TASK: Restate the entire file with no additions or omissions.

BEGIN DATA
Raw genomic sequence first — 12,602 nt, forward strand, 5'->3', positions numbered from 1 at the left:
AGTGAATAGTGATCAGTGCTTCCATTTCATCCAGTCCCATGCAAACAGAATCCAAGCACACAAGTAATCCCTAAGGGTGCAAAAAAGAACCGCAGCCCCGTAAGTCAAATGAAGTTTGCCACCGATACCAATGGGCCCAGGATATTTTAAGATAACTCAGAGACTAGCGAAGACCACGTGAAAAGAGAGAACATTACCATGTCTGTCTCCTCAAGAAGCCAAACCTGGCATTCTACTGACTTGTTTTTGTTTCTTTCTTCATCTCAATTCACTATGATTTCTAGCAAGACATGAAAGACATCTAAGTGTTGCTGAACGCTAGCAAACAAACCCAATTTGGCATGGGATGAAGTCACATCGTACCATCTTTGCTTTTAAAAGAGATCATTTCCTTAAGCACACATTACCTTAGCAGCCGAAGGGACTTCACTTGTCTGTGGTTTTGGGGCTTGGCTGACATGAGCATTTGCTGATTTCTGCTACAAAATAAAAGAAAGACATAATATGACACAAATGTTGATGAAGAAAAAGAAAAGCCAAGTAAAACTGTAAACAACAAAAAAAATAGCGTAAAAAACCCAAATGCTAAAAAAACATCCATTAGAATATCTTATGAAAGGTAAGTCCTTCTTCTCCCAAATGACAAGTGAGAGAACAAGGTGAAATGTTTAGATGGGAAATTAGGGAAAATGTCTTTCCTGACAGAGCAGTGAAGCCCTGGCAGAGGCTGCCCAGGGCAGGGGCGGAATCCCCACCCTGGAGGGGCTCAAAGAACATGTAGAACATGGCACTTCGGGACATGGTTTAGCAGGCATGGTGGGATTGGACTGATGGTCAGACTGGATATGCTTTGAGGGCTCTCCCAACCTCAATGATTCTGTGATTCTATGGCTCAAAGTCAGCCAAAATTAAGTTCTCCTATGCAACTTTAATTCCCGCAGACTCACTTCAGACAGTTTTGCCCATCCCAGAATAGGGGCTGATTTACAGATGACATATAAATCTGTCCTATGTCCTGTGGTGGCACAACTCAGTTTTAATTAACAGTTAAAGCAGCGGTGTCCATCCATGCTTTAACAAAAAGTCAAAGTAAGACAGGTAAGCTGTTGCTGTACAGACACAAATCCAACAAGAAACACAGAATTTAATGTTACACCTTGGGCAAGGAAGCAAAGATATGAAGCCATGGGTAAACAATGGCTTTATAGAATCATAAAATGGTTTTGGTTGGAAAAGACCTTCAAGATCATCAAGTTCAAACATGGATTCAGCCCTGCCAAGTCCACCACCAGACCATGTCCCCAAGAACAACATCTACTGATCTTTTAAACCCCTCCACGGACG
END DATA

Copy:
Raw genomic sequence first — 12,602 nt, forward strand, 5'->3', positions numbered from 1 at the left:
AGTGAATAGTGATCAGTGCTTCCATTTCATCCAGTCCCATGCAAACAGAATCCAAGCACACAAGTAATCCCTAAGGGTGCAAAAAAGAACCGCAGCCCCGTAAGTCAAATGAAGTTTGCCACCGATACCAATGGGCCCAGGATATTTTAAGATAACTCAGAGACTAGCGAAGACCACGTGAAAAGAGAGAACATTACCATGTCTGTCTCCTCAAGAAGCCAAACCTGGCATTCTACTGACTTGTTTTTGTTTCTTTCTTCATCTCAATTCACTATGATTTCTAGCAAGACATGAAAGACATCTAAGTGTTGCTGAACGCTAGCAAACAAACCCAATTTGGCATGGGATGAAGTCACATCGTACCATCTTTGCTTTTAAAAGAGATCATTTCCTTAAGCACACATTACCTTAGCAGCCGAAGGGACTTCACTTGTCTGTGGTTTTGGGGCTTGGCTGACATGAGCATTTGCTGATTTCTGCTACAAAATAAAAGAAAGACATAATATGACACAAATGTTGATGAAGAAAAAGAAAAGCCAAGTAAAACTGTAAACAACAAAAAAAATAGCGTAAAAAACCCAAATGCTAAAAAAACATCCATTAGAATATCTTATGAAAGGTAAGTCCTTCTTCTCCCAAATGACAAGTGAGAGAACAAGGTGAAATGTTTAGATGGGAAATTAGGGAAAATGTCTTTCCTGACAGAGCAGTGAAGCCCTGGCAGAGGCTGCCCAGGGCAGGGGCGGAATCCCCACCCTGGAGGGGCTCAAAGAACATGTAGAACATGGCACTTCGGGACATGGTTTAGCAGGCATGGTGGGATTGGACTGATGGTCAGACTGGATATGCTTTGAGGGCTCTCCCAACCTCAATGATTCTGTGATTCTATGGCTCAAAGTCAGCCAAAATTAAGTTCTCCTATGCAACTTTAATTCCCGCAGACTCACTTCAGACAGTTTTGCCCATCCCAGAATAGGGGCTGATTTACAGATGACATATAAATCTGTCCTATGTCCTGTGGTGGCACAACTCAGTTTTAATTAACAGTTAAAGCAGCGGTGTCCATCCATGCTTTAACAAAAAGTCAAAGTAAGACAGGTAAGCTGTTGCTGTACAGACACAAATCCAACAAGAAACACAGAATTTAATGTTACACCTTGGGCAAGGAAGCAAAGATATGAAGCCATGGGTAAACAATGGCTTTATAGAATCATAAAATGGTTTTGGTTGGAAAAGACCTTCAAGATCATCAAGTTCAAACATGGATTCAGCCCTGCCAAGTCCACCACCAGACCATGTCCCCAAGAACAACATCTACTGATCTTTTAAACCCCTCCACGGACG